There are exciting things happening in the world of coloproctology. BDRF will be publishing regular updates about developments in colorectal surgery. You can learn about comparative research of clinical trials, different surgical methods, and much more.
Read below about the advances in colorectal surgery:
The authors aimed to evaluate the impact of IMN combinations of post operative infectious and non-infectious complication, length of stay and mortality in patients undergoing major open GI surgery. RCT’s published between January 1980 and February 2011 comparing isocaloric and isonitrogenous enteral IMN combinations with standard diet were included. The quality of evidence and strength of recommendations were assessed using the GRADE approach. 26 RCT’s enrolling 2496 patients were included. The meta-analysis suggested strong evidence in support of decrease in the incidence of postoperative infectious [risk ratio (RR) (95% confidence interval [CI]): 0.64 (0.55, 0.74)] and length of stay [mean difference (95% CI): −1.88 (−2.91, −0.84 days)] in those receiving IMN. Observed benefit for non-infectious complications [RR (95% CI): 0.82 (0.71, 0.95)] sowed statistical significance but quality of evidence was low and there was no significant benefit on mortality [RR (95% CI): 0.83 (0.49, 1.41)]. IMN is beneficial in reducing postoperative infectious and noninfectious complications and shortening hospital stay in patients undergoing major open gastrointestinal surgery.
Annals of Surgery 2012;255:1060–1068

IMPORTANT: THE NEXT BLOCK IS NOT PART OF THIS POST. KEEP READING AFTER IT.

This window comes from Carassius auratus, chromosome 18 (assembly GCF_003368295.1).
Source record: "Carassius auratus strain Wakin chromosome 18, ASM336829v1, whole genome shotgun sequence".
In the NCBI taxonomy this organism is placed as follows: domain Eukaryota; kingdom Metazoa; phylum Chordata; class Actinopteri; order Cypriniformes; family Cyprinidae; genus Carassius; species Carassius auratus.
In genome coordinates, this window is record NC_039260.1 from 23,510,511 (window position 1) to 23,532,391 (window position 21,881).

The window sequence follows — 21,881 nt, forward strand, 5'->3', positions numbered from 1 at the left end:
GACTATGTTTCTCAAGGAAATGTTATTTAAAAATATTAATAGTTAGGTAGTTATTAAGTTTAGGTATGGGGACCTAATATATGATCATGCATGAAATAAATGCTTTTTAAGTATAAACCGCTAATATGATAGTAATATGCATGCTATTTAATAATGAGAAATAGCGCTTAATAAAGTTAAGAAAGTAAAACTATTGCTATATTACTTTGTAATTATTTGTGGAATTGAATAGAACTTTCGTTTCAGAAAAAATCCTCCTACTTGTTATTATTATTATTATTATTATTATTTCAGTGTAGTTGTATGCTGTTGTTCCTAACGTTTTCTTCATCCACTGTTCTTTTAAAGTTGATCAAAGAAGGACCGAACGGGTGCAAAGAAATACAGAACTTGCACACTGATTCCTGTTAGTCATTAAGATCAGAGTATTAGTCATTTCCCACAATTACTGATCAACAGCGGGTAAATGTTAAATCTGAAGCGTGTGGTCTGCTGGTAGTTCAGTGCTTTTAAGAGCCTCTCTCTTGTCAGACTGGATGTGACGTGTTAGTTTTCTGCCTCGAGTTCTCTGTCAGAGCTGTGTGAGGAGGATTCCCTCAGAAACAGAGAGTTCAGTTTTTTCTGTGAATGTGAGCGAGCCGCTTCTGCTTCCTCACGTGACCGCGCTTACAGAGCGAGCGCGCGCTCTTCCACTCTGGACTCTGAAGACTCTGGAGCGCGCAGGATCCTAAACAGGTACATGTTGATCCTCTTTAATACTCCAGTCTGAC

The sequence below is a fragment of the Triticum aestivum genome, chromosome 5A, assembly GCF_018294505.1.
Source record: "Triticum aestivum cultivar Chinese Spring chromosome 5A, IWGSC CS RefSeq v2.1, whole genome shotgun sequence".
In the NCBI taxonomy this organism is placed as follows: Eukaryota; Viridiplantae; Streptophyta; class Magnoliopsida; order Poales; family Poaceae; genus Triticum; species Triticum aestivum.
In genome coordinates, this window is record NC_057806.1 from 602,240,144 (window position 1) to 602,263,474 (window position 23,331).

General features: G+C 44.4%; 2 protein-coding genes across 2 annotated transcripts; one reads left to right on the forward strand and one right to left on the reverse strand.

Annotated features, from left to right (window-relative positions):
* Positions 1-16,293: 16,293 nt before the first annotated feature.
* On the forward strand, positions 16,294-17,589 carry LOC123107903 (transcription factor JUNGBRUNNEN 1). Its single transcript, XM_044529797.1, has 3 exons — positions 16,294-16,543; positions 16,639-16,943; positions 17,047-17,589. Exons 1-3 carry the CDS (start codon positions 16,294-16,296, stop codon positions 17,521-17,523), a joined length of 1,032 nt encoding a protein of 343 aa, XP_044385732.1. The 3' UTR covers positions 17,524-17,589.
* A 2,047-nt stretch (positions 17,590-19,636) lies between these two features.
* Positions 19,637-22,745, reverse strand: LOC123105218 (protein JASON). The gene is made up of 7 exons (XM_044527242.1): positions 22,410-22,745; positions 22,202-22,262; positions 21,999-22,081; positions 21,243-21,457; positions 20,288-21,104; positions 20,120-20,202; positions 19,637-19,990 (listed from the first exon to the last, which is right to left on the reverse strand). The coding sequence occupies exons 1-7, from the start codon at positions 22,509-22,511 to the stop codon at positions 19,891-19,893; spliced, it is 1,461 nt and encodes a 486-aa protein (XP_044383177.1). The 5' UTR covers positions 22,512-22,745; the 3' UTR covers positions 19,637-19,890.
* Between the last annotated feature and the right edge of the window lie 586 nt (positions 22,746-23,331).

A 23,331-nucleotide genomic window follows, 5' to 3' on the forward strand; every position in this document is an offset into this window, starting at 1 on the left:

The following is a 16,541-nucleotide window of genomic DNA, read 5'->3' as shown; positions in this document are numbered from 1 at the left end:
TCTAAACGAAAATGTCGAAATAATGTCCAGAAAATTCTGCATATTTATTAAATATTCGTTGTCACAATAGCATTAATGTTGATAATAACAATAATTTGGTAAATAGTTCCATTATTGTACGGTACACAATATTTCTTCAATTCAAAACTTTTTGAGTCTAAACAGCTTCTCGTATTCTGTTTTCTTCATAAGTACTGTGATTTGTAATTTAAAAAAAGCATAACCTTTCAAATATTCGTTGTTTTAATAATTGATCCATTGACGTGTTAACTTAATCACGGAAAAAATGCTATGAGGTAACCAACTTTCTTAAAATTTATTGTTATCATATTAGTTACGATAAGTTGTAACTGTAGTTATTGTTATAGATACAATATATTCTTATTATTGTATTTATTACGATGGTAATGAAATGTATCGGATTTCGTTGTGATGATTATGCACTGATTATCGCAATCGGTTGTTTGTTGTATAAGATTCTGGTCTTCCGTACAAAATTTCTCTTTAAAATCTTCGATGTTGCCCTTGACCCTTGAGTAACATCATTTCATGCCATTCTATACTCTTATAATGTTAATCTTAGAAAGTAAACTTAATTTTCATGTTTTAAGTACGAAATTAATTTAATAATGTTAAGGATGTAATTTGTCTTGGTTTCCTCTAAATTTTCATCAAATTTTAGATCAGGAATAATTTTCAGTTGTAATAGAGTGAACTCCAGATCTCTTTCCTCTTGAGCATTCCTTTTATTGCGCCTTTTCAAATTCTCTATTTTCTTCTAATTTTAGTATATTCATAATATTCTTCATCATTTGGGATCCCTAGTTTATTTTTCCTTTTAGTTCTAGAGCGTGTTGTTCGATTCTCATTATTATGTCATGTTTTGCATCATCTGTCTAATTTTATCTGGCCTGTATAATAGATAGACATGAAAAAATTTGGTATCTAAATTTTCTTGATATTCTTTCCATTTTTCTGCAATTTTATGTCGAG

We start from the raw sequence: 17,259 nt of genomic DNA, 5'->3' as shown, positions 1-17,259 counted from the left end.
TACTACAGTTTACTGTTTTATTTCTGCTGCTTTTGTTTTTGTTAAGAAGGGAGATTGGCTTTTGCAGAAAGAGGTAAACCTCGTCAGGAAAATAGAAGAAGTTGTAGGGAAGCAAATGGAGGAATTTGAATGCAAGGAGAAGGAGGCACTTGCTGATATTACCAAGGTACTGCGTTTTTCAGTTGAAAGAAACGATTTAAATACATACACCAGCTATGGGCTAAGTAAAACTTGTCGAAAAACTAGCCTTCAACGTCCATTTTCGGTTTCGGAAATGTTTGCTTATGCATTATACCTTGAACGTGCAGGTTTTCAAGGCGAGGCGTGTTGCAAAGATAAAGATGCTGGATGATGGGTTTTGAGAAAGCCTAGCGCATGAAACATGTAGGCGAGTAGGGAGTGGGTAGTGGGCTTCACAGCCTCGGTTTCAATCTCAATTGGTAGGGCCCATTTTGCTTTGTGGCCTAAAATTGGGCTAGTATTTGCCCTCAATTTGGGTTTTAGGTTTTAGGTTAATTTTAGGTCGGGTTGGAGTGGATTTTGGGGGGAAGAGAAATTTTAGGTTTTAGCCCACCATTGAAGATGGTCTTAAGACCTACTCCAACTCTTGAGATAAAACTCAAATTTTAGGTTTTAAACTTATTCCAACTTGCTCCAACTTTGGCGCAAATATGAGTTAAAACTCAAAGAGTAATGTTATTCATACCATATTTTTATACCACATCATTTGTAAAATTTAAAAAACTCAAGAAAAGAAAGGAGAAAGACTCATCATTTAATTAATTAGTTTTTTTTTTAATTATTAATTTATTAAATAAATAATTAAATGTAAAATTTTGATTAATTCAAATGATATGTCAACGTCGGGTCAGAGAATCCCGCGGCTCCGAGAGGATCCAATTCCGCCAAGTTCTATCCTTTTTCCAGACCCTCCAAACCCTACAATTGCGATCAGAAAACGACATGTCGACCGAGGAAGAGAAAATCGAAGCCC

The authors tested the hypothesis that the amount of blood loss during surgery for colon cancer affected long term survival. All patients undergoing surgery for colon cancer between 1997 and 203 in the health care region of Uppsala/ Örebro were prospectively registered at the regional oncology centre and data on patients who underwent surgery for stage I –III disease were analysed. Patients who died within 6 months were excluded. Hazard rations were calculated with uni and multivariate cox proportional hazard regression and due to co-variation blood loss, blood transfusion and complications were tested in separate analyses. Blood loss >250ml, male gender, complication, >75 years and stage III disease were risk factors doer mortality in both multi and univariate analysis. Peri-operative blood transfusion was shown to be a risk factor in univariate analysis only. The results support the hypothesis that degree of blood loss during surgery for colon cancer is a factor that influences long-term survival.
Annals of Surgery 2012;255:1126–1128
Synopses provided by the schoolofsurgery.org
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